The success of healthcare providers will depend on their ability to meet consumers' needs and expectations. Providers will be the primary source for education, information, and the tools that patients need to take ownership of their health.

Healthcare Trends for 2018

Growing in parallel with increased consumer engagement in healthcare is the increase in benefit choices offered to employees by their employers. More companies are offering HDHPs alongside traditional plans, as employers look to shift some of the healthcare costs to employees.

The baby boom generation continues to drive healthcare and pharmaceutical choices and costs, and will continue to do so for some time. However, baby boomers will soon be eclipsed in driving healthcare and drug trends: As patients, millennials will influence the future of healthcare in new ways, as their use of online resources and telehealth continues to grow. Like baby boomers and Generation Xers changed aspects of healthcare, millennials are fully the first generation expected to share the burden of their health benefits.

They believe that healthcare costs are too high and that third-party health payers or insurers have too much power. Such a diverse workforce environment also creates challenges for healthcare.

The workplace has lagged behind the rest of society in communications. Employees have become used to real-time communication in their home lives, and they expect the same from their employers. It is estimated that US consumers now spend 5 hours daily on mobile devices.

E-mail, which lags behind mobile applications in communicating immediacy, remains the primary means of workplace communications.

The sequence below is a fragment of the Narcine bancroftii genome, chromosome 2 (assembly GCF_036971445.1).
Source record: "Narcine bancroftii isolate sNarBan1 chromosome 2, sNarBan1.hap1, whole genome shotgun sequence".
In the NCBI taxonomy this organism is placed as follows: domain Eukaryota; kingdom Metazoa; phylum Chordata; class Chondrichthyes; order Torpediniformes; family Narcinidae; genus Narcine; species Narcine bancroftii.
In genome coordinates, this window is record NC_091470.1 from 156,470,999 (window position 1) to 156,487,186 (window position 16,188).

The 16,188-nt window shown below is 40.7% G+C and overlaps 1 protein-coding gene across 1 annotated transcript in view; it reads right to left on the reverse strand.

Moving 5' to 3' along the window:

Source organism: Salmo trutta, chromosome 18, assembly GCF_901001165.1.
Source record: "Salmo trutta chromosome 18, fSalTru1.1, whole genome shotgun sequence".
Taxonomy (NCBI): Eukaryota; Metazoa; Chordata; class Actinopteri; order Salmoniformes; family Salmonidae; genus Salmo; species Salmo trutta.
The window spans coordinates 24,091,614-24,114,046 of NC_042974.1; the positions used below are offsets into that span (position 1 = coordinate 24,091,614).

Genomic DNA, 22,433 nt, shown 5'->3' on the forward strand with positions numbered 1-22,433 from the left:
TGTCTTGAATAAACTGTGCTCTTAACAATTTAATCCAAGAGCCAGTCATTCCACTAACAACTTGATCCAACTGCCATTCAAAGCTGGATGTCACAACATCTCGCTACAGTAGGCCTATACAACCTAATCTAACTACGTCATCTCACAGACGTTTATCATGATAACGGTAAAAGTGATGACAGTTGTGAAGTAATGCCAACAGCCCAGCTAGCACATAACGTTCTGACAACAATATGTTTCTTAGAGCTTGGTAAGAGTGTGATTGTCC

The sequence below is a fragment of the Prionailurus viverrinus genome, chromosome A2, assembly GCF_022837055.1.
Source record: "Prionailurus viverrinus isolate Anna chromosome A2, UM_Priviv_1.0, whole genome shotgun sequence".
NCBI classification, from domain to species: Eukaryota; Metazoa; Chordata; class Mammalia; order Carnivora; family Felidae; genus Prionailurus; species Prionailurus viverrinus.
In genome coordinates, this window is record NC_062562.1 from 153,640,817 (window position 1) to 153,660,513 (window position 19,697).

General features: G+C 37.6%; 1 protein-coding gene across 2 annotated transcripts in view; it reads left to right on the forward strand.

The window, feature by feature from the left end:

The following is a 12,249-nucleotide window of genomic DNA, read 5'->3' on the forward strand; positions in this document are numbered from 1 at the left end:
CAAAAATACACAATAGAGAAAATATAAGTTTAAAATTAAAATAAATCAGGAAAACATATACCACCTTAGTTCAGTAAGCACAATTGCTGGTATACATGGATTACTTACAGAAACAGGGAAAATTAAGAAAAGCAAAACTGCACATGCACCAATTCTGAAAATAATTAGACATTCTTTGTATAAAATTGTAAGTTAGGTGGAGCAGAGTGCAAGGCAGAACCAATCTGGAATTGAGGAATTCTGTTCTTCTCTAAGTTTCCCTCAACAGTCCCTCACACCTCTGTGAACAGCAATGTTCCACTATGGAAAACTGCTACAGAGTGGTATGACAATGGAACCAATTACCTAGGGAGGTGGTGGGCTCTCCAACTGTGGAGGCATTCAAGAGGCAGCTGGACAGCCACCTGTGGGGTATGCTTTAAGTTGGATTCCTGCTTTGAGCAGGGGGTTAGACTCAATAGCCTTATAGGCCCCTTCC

8 Themes Reveal Key Healthcare Trends

Employees often lack access to computers or company e-mail addresses at work. Companies often do not use the most effective internal communication tools to reach their employees. The physical workplace is also changing for employers.

Most recently, there has been an increase in office-based employees and a decrease in home-based employees, as companies seek to optimize their customer solutions. This is a reversal from the previous trend of home-based employment to more in-office and shared office space to maximize interactions, creativity, and productivity among workers. Increasing healthcare costs have forced employers to reassess the healthcare benefits they offer to employees.

This has led to a resurgence in health savings account plans that require a high deductible. From a human resource perspective, the following activities were among the most successful in controlling the costs of healthcare 12: Offering consumer-directed health plans eg, health reimbursement arrangements, health savings accounts and a health maintenance organization plan Creating an organizational culture that promotes health and wellness, including incentives or rewards related to health and wellness Increasing the employee share contributed to the total costs of healthcare Placing limits on, or increasing cost-sharing for, spousal healthcare coverage Increasing the employee share contributed to the cost of brand-name prescription drugs.

Employers are increasing access to mobile virtual medical care, which saves time and money and increases the quality of care and employee productivity. Employer innovation in offering health benefits to employees is increasing as work flexibility, paid time off, student loan repayment, and professional development are becoming routine.

A newer offering from employers that is seeing significant change is voluntary benefits. Traditionally offered as a low-cost additional benefit to baby boomers, employers are now adding a wider variety of optional voluntary benefits, such as identity theft protection, critical illness insurance, and pet insurance, which appeal to younger employees.

The variety of voluntary benefit options will force companies to rethink their employee benefit strategy as they compete to attract and retain top talent. Growing in parallel with increased consumer engagement in healthcare is an increase in benefit choices offered to employees by companies Figureavailable at www.